Proposition 215 would allow Californians to grow and use marijuana for medical purposes for cancer, AIDS and other ailments if recommended by a physician.

    Soros, a billionaire currency trader living in New York, donated $550,000. He advocates "legalizing some of the less harmful drugs and devoting the money saved from the criminal justice system to treatment" in his book "Soros on Soros."

    Rockefeller, brother of former Vice President Nelson Rockefeller, donated $50,000 after a request from New Age guru Ram Dass, aka professor Richard Alpert, who was exiled with Timothy Leary from Harvard in 1963 after using students in psychedelic drug experiments.

    George Zimmer, owner of the Fremont-based Men's Wearhouse clothing store chain, donated $50,000 and loaned the Yes campaign $210,000. Zimmer, whose mother died of cancer, said he had wanted to give it to her to ease the pain of chemotherapy.

    Other donors include:

  • Chicago commodities broker Richard Dennis, one of the nation's leading advocates of legalizing drugs as a way to reduce crime and save tax money, donated $100,000.
  • John Sperling, president of the University of Phoenix, donated $200,000.
  • Peter Lewis, president of the Progressive Corp., the nation's seventh-largest auto insurance company, donated $500,000.

    Other prominent donors include Gail Zappa, widow of rock musician Frank Zappa, with $5,000; former Reagan administration Secretary of State George Shultz, 1,000; Nobel-laureate economist Milton Friedman, $150; and former California Sen. Alan Cranston, $100.

    Brazil Rejects US Anti-Drug Money

    BRASILIA, Oct 2, 1996 (Reuter) - The United States on Wednesday said that a rejection by Brasilia of anti-drug money from Washington could hurt counternarcotics efforts in Brazil.

    The U.S. embassy in Brasilia said in a statement it had frozen all outstanding funds earmarked for Brazil's war against drugs until it had "a better handle" on the reasons why Brasilia refused $710,000 in funds for 1997.

    Brazilian officials said on Tuesday they had rejected Washington's offer of help because the sum was "laughable" and completely out of proportion with the problems of drug-smuggling faced by Latin America's largest country.

    "This could hurt valuable counternarcotics efforts by Brazilian law enforcement authorities as well as non-governmental organisations in Brazil seeking to reduce drug use," the embassy said.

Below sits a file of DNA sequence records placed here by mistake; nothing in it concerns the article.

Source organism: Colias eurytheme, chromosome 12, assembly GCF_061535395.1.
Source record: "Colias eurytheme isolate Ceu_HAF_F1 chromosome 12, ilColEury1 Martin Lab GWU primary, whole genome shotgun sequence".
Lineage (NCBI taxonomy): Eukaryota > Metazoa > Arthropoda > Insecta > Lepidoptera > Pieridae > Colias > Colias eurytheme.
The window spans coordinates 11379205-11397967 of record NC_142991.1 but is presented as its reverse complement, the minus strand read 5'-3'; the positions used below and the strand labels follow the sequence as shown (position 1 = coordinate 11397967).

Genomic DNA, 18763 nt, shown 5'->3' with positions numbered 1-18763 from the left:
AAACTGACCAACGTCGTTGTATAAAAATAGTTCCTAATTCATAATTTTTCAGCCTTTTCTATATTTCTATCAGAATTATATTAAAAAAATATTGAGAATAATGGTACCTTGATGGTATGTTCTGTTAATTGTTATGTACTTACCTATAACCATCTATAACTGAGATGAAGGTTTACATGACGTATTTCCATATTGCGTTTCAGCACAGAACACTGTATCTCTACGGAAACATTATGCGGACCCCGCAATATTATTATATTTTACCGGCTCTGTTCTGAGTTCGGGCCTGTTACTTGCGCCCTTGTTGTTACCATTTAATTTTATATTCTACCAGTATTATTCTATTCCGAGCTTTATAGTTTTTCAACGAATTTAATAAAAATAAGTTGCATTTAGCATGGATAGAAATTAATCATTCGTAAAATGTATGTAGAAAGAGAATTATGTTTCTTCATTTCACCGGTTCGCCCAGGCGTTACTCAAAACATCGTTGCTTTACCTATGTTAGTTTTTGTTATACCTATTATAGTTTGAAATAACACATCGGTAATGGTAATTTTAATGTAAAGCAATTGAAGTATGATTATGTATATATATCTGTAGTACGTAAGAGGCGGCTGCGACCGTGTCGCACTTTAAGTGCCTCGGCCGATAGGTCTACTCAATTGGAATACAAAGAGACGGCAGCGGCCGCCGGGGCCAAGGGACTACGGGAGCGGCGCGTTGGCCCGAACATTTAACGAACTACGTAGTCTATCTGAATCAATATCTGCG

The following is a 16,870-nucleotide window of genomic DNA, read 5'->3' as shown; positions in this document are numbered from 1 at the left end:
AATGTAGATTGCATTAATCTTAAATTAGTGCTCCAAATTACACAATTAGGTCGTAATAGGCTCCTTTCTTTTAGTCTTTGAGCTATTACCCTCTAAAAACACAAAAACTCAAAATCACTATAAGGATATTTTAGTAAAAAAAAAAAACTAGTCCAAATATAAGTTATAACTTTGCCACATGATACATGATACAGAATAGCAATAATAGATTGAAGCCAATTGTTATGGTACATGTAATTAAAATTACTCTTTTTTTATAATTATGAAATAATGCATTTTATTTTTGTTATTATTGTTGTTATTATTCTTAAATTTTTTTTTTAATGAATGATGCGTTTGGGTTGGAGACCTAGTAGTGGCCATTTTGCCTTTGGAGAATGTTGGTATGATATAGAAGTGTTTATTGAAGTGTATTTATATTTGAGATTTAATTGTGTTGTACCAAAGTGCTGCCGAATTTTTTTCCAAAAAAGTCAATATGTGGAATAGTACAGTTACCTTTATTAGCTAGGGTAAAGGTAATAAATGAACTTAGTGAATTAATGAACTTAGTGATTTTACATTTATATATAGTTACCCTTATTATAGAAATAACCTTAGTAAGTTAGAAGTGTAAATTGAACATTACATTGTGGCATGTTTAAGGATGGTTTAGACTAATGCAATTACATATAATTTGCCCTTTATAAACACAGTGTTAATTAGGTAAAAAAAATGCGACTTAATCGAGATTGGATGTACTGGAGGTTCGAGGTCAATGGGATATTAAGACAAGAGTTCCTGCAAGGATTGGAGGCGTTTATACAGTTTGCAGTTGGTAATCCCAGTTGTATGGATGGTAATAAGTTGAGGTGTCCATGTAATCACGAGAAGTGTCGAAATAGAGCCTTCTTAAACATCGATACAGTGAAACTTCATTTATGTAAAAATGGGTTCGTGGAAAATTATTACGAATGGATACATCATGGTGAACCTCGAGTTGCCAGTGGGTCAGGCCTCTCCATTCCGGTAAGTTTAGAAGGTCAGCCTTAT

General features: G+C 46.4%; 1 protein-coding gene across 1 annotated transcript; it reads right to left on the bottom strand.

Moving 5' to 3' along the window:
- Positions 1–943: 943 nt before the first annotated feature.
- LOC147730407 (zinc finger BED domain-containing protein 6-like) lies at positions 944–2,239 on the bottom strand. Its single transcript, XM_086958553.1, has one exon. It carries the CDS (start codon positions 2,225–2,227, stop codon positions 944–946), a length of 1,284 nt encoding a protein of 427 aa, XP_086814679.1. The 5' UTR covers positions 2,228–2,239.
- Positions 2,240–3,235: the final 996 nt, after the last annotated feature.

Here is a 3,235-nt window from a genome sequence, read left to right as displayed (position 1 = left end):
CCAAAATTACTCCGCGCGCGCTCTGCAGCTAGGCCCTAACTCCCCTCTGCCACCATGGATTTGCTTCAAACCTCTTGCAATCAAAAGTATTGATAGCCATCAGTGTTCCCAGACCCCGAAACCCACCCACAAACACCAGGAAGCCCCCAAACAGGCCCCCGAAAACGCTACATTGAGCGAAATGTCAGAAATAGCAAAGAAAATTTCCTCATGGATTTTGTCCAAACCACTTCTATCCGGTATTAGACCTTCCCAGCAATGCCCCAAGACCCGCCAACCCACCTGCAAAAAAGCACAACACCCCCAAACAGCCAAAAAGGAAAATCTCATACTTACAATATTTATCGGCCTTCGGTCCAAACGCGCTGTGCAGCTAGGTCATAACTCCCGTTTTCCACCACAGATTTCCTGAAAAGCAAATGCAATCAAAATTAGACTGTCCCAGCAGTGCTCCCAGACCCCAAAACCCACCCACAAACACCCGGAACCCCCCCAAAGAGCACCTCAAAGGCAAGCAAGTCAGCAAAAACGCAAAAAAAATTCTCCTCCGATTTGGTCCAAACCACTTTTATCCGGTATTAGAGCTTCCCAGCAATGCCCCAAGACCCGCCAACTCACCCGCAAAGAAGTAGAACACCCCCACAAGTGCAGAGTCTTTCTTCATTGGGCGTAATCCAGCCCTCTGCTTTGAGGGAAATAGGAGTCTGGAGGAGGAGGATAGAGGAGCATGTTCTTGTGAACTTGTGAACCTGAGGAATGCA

Brazilian officials said that in 1995 Washington gave $50 million and 15 airplanes to Bolivia, $30 million and six helicopters to Colombia and $30 million to Peru. On Tuesday, they originally put the value of the U.S. offer to Brazil at $600,000.

    The officials said U.S. Drug Enforcement Agency activity was cracking down on drug-smuggling in neighbouring countries, forcing more cocaine from Bolivia and Colombia to flow through the Amazon river basin.

    Brasilia believed that Washington should take Brazil's problems more seriously, the official said.

    But the embassy said the comparison of Brazil with the "serious situation" in major drug-producing countries was misleading.

    "The $710,000 we would have provided to Brazil was designed to fill gaps in priority areas," it said, adding that the sum exceeded money contributed to Argentina, Chile, Uruguay, Venezuela and other Latin American countries.

    Texas Professor Pushes Petition For Medical Pot

    By Mike Todd
    American-Statesman staff, circa Nov. 6, 1996

    SAN MARCOS - A psychology professor who supports allowing medical use of marijuana says his group is on the way to obtaining enough petition signatures to put the question on the city ballot in May.

    Meanwhile, a Houston doctor plans a similar move statewide. Voters in California and Arizona on Tuesday passed initiatives legalizing medicinal use of marijuana.

    Harvey Ginsburg, who teaches at Southwest Texas State University, called the San Marcos effort "a pretty good first step forward" but would not say Wednesday how many signatures organizers obtained during a petition drive outside San Marcos polling places.

    "I'd rather let the city guess. I will tell you we're well on our way, that's all," Ginsburg said.